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Poker math showdown!

August 25, 2014
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Poker math showdown!

In comments, Rick Schoenberg wrote: One thing I tried to say as politely as I could in [the book, "Probability with Texas Holdem Applications"] on p146 is that there’s a huge error in Chen and Ankenman’s “The Mathematics of Poker” which renders all the calculations and formulas in the whole last chapter wrong or meaningless […] The post Poker math showdown! appeared first on Statistical Modeling, Causal Inference, and Social…

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How Many Mic’s Do We Rip

August 23, 2014
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Yakir Reshef writes: Our technical comment on Kinney and Atwal’s paper on MIC and equitability has come out in PNAS along with their response. Similarly to Ben Murrell, who also wrote you a note when he published a technical comment on the same work, we feel that they “somewhat missed the point.” Specifically: one statistic […] The post How Many Mic’s Do We Rip appeared first on Statistical Modeling, Causal…

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My courses this fall at Columbia

August 16, 2014
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Stat 6103, Bayesian Data Analysis, TuTh 1-2:30 in room 428 Pupin Hall: We’ll be going through the book, section by section. Follow the link to see slides and lecture notes from when I taught this course a couple years ago. This course has a serious workload: each week we have three homework problems, one theoretical, […] The post My courses this fall at Columbia appeared first on Statistical Modeling, Causal…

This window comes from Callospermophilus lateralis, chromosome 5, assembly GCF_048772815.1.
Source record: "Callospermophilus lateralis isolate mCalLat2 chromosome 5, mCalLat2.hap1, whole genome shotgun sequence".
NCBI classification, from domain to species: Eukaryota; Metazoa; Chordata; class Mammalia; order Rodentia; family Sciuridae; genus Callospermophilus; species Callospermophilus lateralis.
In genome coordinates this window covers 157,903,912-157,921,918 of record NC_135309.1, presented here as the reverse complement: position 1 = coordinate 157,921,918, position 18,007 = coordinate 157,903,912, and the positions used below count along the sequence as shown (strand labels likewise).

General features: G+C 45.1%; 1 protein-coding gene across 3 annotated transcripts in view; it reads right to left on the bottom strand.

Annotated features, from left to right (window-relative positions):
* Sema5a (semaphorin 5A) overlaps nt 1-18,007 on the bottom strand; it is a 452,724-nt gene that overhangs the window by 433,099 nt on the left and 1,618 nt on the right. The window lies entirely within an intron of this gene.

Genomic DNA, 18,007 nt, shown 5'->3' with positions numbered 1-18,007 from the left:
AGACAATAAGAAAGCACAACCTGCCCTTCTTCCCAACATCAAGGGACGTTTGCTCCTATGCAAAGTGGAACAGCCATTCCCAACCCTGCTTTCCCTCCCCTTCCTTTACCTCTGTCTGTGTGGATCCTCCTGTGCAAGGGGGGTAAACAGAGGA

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“Psychohistory” and the hype paradox

August 15, 2014
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“Psychohistory” and the hype paradox

Lee Wilkinson writes: I thought you might be interested in this post. I was asked about this by someone at Skytree and replied with this link to Tyler Vigen’s Spurious Correlations. What’s most interesting about Vigen’s site is not his video (he doesn’t go into the dangers of correlating time series, for example), but his […] The post “Psychohistory” and the hype paradox appeared first on Statistical Modeling, Causal Inference,…

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Luck vs. skill in poker

August 14, 2014
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Luck vs. skill in poker

The thread of our recent discussion of quantifying luck vs. skill in sports turned to poker, motivating the present post. 1. Can good poker players really “read” my cards and figure out what’s in my hand? For a couple years in grad school a group of us had a regular Thursday-night poker game, nickel-dime-quarter with […] The post Luck vs. skill in poker appeared first on Statistical Modeling, Causal Inference,…